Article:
[32:43] This notion of saying, what do we need? And what do we need to invest in to get it? And you will be surprised how little the police will even come up. And when it does come up, people will be surprised how ineffective it is.
People will say, “Oh, I need to have the police around in case somebody snatches my purse.” I guarantee you they will not be there. “Oh, I need to have the police around in case somebody is breaking into my home.” I guarantee you they will not come before the break-in is over.
I mean, you know, if you get people to actually talk about what they think they’re for they don’t fit that. And when you look at what they do, they don’t do that well, because they’re not trained to do it. And when you look at what the impact is, it’s starving local jurisdictions from being to have the resources and the budgets to do the things that people really do want.
[33:24] Well, you know, one thing on that regard that just buttresses that view, it’s pretty shocking to learn that the police budget is 53% of the city of Los Angeles’ overall general fund budget. 53%. So, when you talk about redirecting in the ways that Angela has indicated, that’s absolutely the case
But, you know, one of the things that’s had incredible impact with me is that 47 years ago, I was part of a team that was retained by the San Jose Human Rights Commission to recommend changes because an African American man had been beaten by the police. And those changes were actually implemented, the recommendations at both the local and the state level in California, and here we are 47 years later, and so little has changed. And that obviously requires attention to recruitment, training, administration controls, all those issues. But it also shows we’ve got to make sure that both at the federal level, very specifically with a House-passed police reform proposal led by Karen Bass, and with local changes, that those things all have to take place.
The deal is, that we do have to make the changes that elections provide, but we also have to keep at it. The truth is that the demonstrations in the streets and the activism and those kinds of things are also necessary. We just can’t let up on any of those areas. We got to keep them going. It’s not going to happen. Unless we do that.
[35:20] I appreciate this conversation because it speaks to the need to consider changes at multiple levels. And I don’t want to lose the state policy piece, Conway, because I know that you have been heavily engaged in some of those conversations. I wonder if there’s something that we can learn from the progress that you have made around, you know, trying to address some of these child poverty issues in California.
[35:42] I do think that there’s a model, the Child Poverty Task Force, which was created under legislation that GRACE and End Child Poverty California sponsored, created the opportunity to develop a state-authored plan. The state director of social services and I co-chaired it, a state-authored plan that was comprehensive.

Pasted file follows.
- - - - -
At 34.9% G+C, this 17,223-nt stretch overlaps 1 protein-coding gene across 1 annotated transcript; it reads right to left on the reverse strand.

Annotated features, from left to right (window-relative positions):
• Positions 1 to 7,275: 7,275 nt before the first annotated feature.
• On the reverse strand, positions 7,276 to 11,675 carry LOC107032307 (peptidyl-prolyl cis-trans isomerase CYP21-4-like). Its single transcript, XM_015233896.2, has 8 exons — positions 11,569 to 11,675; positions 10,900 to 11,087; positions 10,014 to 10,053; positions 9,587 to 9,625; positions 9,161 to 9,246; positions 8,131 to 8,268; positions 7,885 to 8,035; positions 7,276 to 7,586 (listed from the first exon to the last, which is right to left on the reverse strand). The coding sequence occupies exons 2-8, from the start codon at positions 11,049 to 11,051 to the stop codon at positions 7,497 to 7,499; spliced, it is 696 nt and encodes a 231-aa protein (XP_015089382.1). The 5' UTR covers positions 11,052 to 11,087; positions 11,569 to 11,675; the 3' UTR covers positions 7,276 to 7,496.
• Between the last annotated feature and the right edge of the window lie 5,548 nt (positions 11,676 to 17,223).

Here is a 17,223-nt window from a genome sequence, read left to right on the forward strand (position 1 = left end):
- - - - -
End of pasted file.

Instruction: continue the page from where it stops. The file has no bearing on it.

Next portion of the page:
And as a result, that taskforce report costed out each of the recommended additions to then state policy in 2018. From health care, to home visiting programs, to child care, early childhood education, education, income supports, foster care and juvenile justice reform. So that it was comprehensive. The expansion of cradle-to-career and Promise Neighborhood approach is so critical to draw these things together. And we recommended $5.7 billion in increases to what was currently being funded in those programs. And the state, under the governor’s leadership and key legislators like Holly Mitchell and others, we actually got $4.82 billion of those increases in the 2019 state budget
The issue now, of course, is that with the impact of COVID-19, federal funding under the Heroes Act is really crucial to not see big reductions in those programs. But what it shows is that provided a path and we could measure our progress each year. It provided a path to eliminate deep child poverty in the state and reduce it overall by at least 50%.
[37:43] And so, it has the most direct practical impact, and again, the studies conducted by Stanford University show that by implementing those kinds of programs, and actually achieving those reductions, would have, as I mentioned before, a $12 billion dollar positive impact on the state general fund. It would save more than the increases would cost.
So, there is a model, it’s within our grasp. And I think is, as both Angela and Delores have pointed out so powerfully, these are things that are within our ability to achieve. This is a decision. It’s not only a political decision, but it’s a decision that each of us makes. What are we going to demand? And are we going to not keep up and keep demanding? And so, I think, look, we got a model, this isn’t brain surgery, we know what to do. We know what’s effective, and what’s cost effective. And it’s a matter of getting it done. And so again, you know, elections matter. And we got to pay attention to that. And we’ve got to not just leave it to somebody else. We’ve got to realize that it depends on us.